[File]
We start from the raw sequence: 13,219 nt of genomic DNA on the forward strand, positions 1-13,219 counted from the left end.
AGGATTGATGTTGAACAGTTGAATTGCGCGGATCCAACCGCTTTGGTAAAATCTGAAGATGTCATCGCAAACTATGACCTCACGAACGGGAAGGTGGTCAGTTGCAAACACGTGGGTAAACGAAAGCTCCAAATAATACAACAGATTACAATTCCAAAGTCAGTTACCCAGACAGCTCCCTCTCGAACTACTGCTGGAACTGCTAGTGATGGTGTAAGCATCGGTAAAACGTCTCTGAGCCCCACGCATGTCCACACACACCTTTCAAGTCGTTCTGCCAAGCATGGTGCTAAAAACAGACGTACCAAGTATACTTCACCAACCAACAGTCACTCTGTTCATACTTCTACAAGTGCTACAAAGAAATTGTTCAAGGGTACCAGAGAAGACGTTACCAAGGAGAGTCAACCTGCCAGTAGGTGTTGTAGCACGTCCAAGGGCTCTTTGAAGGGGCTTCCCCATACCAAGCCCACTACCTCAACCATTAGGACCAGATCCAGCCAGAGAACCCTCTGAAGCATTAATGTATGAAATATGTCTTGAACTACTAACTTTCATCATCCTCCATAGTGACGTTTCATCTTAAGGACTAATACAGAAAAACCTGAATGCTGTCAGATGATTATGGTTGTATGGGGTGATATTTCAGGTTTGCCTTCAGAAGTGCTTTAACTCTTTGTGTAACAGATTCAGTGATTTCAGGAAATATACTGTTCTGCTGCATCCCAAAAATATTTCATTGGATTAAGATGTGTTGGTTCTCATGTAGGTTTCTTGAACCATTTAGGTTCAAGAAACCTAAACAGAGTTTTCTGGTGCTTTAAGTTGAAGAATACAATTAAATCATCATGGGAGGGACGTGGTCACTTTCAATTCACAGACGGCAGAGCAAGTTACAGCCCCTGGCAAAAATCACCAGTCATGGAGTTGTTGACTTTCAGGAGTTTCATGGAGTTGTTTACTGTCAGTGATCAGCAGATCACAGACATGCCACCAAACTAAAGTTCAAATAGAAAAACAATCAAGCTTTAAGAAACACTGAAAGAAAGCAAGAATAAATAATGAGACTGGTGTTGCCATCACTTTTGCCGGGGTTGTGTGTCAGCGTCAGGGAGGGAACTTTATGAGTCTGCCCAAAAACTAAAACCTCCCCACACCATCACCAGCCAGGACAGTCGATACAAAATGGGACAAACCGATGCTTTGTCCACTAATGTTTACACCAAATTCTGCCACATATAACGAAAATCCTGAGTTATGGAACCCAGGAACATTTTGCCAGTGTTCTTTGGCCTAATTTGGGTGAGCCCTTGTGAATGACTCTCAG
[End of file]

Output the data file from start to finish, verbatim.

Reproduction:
We start from the raw sequence: 13,219 nt of genomic DNA on the forward strand, positions 1-13,219 counted from the left end.
AGGATTGATGTTGAACAGTTGAATTGCGCGGATCCAACCGCTTTGGTAAAATCTGAAGATGTCATCGCAAACTATGACCTCACGAACGGGAAGGTGGTCAGTTGCAAACACGTGGGTAAACGAAAGCTCCAAATAATACAACAGATTACAATTCCAAAGTCAGTTACCCAGACAGCTCCCTCTCGAACTACTGCTGGAACTGCTAGTGATGGTGTAAGCATCGGTAAAACGTCTCTGAGCCCCACGCATGTCCACACACACCTTTCAAGTCGTTCTGCCAAGCATGGTGCTAAAAACAGACGTACCAAGTATACTTCACCAACCAACAGTCACTCTGTTCATACTTCTACAAGTGCTACAAAGAAATTGTTCAAGGGTACCAGAGAAGACGTTACCAAGGAGAGTCAACCTGCCAGTAGGTGTTGTAGCACGTCCAAGGGCTCTTTGAAGGGGCTTCCCCATACCAAGCCCACTACCTCAACCATTAGGACCAGATCCAGCCAGAGAACCCTCTGAAGCATTAATGTATGAAATATGTCTTGAACTACTAACTTTCATCATCCTCCATAGTGACGTTTCATCTTAAGGACTAATACAGAAAAACCTGAATGCTGTCAGATGATTATGGTTGTATGGGGTGATATTTCAGGTTTGCCTTCAGAAGTGCTTTAACTCTTTGTGTAACAGATTCAGTGATTTCAGGAAATATACTGTTCTGCTGCATCCCAAAAATATTTCATTGGATTAAGATGTGTTGGTTCTCATGTAGGTTTCTTGAACCATTTAGGTTCAAGAAACCTAAACAGAGTTTTCTGGTGCTTTAAGTTGAAGAATACAATTAAATCATCATGGGAGGGACGTGGTCACTTTCAATTCACAGACGGCAGAGCAAGTTACAGCCCCTGGCAAAAATCACCAGTCATGGAGTTGTTGACTTTCAGGAGTTTCATGGAGTTGTTTACTGTCAGTGATCAGCAGATCACAGACATGCCACCAAACTAAAGTTCAAATAGAAAAACAATCAAGCTTTAAGAAACACTGAAAGAAAGCAAGAATAAATAATGAGACTGGTGTTGCCATCACTTTTGCCGGGGTTGTGTGTCAGCGTCAGGGAGGGAACTTTATGAGTCTGCCCAAAAACTAAAACCTCCCCACACCATCACCAGCCAGGACAGTCGATACAAAATGGGACAAACCGATGCTTTGTCCACTAATGTTTACACCAAATTCTGCCACATATAACGAAAATCCTGAGTTATGGAACCCAGGAACATTTTGCCAGTGTTCTTTGGCCTAATTTGGGTGAGCCCTTGTGAATGACTCTCAG